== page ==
Earlier in the day, I had heard a radio news report. I may be wrong on this number, but I'm pretty sure I heard the announcer say that your chances of winning the lottery are 171 million to one.

Note I say "your." I don't play the freakin' lottery! You know what's 171 million to one? A Great White Shark leaping up and eating me, fresh off the Atlantic City Expressway, 20 miles east of the coastline! A meteor the size of my parrot, Decibel, missing me by two inches as I watch a Vo Tech junior varsity baseball game in the rain! A call from my mother-in-law, totally devoid of drama! I mean, come on, friends. Some things just. don't. happen.

If I did play the lottery, and I won, I would be afraid to step outside. The next FedEx truck I saw would flatten me like a pancake. One of those deer ticks would sneak up my leg and give me Lyme Disease. I'd blow a tire on the Jersey Turnpike at high rush hour. The odds are vastly in favor of these outcomes.

Bottom line of this sermon: If you're an unbridled optimist (or a moron), you play the Powerball at 171 million-to-one odds. If you're a diehard pessimist, you buy tonic water and a Tastykake.

And, boy, does that Tastykake taste good going down ... especially after a long, hard day.

I think this little column falls under the category of free advice. Remember that, in this economy, everyone must make sacrifices. So I'm paying you to take my free advice. Email me.

Thursday, April 26, 2012

The Restorative Moment

Today was a particularly trying day of teaching. It's getting late in the year, and as usual my students are not terribly smitten by Romeo and Juliet. To make matters worse, I'm battling a really nasty virus that has taken my voice.

Ah, but at the end of the day I paused to check in on my favorite web cam buzzards...

Just in time to see mother and chick preening and bonding with each other. Oh, blessed mystery of life, at last I've found you!

The baby Condor now has a name. So the family consists of Sisquoc (the father, I met him long ago in San Diego), Shatash (the mom), and Saticoy (the chick). The names are all Native American.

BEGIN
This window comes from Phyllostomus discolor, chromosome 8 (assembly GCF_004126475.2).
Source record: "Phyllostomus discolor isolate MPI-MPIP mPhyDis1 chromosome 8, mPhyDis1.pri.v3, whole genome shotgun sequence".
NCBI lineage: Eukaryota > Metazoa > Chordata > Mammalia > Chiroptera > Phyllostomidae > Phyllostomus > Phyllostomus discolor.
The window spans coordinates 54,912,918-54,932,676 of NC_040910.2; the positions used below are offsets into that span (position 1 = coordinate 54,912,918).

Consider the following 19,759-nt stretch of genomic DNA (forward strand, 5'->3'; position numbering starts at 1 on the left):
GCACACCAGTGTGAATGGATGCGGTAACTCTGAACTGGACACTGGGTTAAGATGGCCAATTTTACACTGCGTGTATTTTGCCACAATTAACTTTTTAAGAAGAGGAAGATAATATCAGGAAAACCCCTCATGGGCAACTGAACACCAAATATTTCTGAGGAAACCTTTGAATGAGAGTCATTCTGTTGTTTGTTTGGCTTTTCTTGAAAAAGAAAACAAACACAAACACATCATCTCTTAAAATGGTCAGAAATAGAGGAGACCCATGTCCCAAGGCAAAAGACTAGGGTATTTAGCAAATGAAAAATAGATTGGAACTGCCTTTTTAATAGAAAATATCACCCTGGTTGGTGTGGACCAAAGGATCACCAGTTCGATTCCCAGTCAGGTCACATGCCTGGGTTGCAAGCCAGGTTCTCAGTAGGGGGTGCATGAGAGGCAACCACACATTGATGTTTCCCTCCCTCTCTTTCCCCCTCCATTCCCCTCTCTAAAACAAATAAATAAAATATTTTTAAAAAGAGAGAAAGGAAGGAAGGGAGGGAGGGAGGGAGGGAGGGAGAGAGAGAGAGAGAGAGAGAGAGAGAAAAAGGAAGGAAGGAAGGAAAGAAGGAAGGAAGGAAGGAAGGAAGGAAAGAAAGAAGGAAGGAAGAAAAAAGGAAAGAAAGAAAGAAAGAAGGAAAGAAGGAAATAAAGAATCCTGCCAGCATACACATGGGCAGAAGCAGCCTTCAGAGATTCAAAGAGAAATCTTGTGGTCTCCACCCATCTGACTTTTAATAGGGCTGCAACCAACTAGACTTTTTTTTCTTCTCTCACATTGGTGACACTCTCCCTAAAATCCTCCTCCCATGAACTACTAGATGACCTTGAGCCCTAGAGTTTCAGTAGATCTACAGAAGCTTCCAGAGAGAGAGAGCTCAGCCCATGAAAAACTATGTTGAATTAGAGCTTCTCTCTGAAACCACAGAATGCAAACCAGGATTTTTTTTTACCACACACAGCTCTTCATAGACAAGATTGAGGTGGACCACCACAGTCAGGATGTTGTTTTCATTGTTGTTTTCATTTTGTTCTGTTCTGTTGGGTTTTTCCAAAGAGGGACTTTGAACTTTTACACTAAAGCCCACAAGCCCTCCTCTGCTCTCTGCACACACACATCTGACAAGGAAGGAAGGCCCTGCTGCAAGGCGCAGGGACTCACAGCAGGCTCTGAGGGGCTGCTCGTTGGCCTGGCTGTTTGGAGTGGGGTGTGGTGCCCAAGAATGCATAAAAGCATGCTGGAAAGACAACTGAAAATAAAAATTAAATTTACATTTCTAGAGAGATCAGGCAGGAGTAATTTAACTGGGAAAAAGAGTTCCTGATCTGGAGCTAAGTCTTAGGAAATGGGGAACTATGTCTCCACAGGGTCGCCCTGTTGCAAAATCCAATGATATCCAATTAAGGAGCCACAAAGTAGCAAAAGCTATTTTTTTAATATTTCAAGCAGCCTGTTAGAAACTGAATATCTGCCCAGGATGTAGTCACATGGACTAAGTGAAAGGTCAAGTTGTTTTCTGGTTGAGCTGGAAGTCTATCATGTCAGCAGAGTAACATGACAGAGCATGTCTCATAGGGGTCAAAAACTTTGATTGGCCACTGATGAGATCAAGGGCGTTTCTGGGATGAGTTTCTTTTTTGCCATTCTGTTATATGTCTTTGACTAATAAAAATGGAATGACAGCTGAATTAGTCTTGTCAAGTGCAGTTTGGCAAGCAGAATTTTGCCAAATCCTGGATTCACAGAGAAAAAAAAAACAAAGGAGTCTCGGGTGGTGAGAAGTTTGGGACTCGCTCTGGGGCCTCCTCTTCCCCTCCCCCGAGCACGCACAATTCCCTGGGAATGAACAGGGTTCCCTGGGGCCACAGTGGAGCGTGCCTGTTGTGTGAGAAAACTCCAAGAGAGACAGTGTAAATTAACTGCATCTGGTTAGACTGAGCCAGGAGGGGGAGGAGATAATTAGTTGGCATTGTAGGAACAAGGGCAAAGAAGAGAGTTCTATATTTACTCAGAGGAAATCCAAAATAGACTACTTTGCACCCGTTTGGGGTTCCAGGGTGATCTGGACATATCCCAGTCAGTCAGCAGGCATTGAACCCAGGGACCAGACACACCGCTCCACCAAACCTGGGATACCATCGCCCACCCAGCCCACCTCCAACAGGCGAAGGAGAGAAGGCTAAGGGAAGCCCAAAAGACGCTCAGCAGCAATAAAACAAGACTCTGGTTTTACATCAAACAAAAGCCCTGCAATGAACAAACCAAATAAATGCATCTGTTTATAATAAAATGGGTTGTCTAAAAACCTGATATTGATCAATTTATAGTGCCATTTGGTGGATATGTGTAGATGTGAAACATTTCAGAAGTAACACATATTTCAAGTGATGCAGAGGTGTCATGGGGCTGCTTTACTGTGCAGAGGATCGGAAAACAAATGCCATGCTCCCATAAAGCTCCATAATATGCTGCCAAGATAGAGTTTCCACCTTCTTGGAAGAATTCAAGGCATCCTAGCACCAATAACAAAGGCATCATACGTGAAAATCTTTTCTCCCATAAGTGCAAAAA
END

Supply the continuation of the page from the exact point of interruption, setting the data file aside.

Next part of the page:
I don't know about you, but I think "Saticoy" is a lovely name. It's too bad I'm too old to have more children.

Perhaps I'll suggest it for a grandchild.

Wednesday, April 25, 2012

Going Out Tonight...

... to the Oxford Valley Mall for my husband's first-ever book signing. Bless his heart, he's been rehearsing in the garage!

Tomorrow or the next, I'm going to write a few posts about my experiences with the characters in Like Any Normal Day. I've met some of them, and they really are wonderful people. The mark of a good person is when life tests you to the max, and you stare it in the eye and don't blink. The Miley family has more non-blinkers than I've ever met in one household.

The previous post was visited, quite unexpectedly, by my one-and-only troll. I've flung the gauntlet at supporters of Cindy Jacobs, Sarah Palin, Rick Santorum, DC40, the Tea Party, Rush Limbaugh, and the Westboro Baptist Church. Only once, long ago, did I get a tepid response from someone who approves the messages of these pustules. My troll seems to have no political allegiance, but he holds a damned good grudge.

This is my favorite bridge, Troll. Do not collect toll at this bridge. The ghosts will kick your butt.

This is my second favorite bridge. Knock yourself out.

For the curious: The first bridge (yes, Iggy) is Burnside Bridge on the edge of Antietam Battlefield. The second bridge is (yes, Iggy) the Chesapeake Bay Bridge, mid-span.

Tuesday, April 24, 2012

To the Pole and Back

Welcome to "The Gods Are Bored" on April 24, 2012 -- the official publication date of Like Any Normal Day, by my husband, Mark Kram Jr. It's very surreal to think of his book being unpacked from boxes and placed out on tables in Barnes & Noble and fine independent booksellers like Jackson Street Books!